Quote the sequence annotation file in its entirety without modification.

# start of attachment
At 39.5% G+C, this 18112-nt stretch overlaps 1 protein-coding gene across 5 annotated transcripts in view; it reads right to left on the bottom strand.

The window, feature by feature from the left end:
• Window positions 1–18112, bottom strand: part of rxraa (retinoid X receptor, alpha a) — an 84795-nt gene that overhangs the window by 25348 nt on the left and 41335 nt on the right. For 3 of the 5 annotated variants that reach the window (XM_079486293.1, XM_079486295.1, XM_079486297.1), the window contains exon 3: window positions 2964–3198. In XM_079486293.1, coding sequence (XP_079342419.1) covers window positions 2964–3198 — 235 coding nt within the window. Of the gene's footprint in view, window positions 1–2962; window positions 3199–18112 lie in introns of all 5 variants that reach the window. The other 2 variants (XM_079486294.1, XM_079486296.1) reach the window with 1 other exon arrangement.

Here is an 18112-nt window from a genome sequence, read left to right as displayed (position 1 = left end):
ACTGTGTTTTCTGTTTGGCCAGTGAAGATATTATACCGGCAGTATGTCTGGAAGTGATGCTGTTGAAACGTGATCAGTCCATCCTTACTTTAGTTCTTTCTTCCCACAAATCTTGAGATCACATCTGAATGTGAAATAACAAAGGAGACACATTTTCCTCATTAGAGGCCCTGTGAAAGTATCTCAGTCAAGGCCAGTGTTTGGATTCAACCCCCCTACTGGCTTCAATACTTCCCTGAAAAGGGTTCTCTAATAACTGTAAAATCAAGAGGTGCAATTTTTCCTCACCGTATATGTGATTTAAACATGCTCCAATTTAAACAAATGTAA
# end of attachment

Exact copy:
At 39.5% G+C, this 18112-nt stretch overlaps 1 protein-coding gene across 5 annotated transcripts in view; it reads right to left on the bottom strand.

The window, feature by feature from the left end:
• Window positions 1–18112, bottom strand: part of rxraa (retinoid X receptor, alpha a) — an 84795-nt gene that overhangs the window by 25348 nt on the left and 41335 nt on the right. For 3 of the 5 annotated variants that reach the window (XM_079486293.1, XM_079486295.1, XM_079486297.1), the window contains exon 3: window positions 2964–3198. In XM_079486293.1, coding sequence (XP_079342419.1) covers window positions 2964–3198 — 235 coding nt within the window. Of the gene's footprint in view, window positions 1–2962; window positions 3199–18112 lie in introns of all 5 variants that reach the window. The other 2 variants (XM_079486294.1, XM_079486296.1) reach the window with 1 other exon arrangement.

Here is an 18112-nt window from a genome sequence, read left to right as displayed (position 1 = left end):
ACTGTGTTTTCTGTTTGGCCAGTGAAGATATTATACCGGCAGTATGTCTGGAAGTGATGCTGTTGAAACGTGATCAGTCCATCCTTACTTTAGTTCTTTCTTCCCACAAATCTTGAGATCACATCTGAATGTGAAATAACAAAGGAGACACATTTTCCTCATTAGAGGCCCTGTGAAAGTATCTCAGTCAAGGCCAGTGTTTGGATTCAACCCCCCTACTGGCTTCAATACTTCCCTGAAAAGGGTTCTCTAATAACTGTAAAATCAAGAGGTGCAATTTTTCCTCACCGTATATGTGATTTAAACATGCTCCAATTTAAACAAATGTAA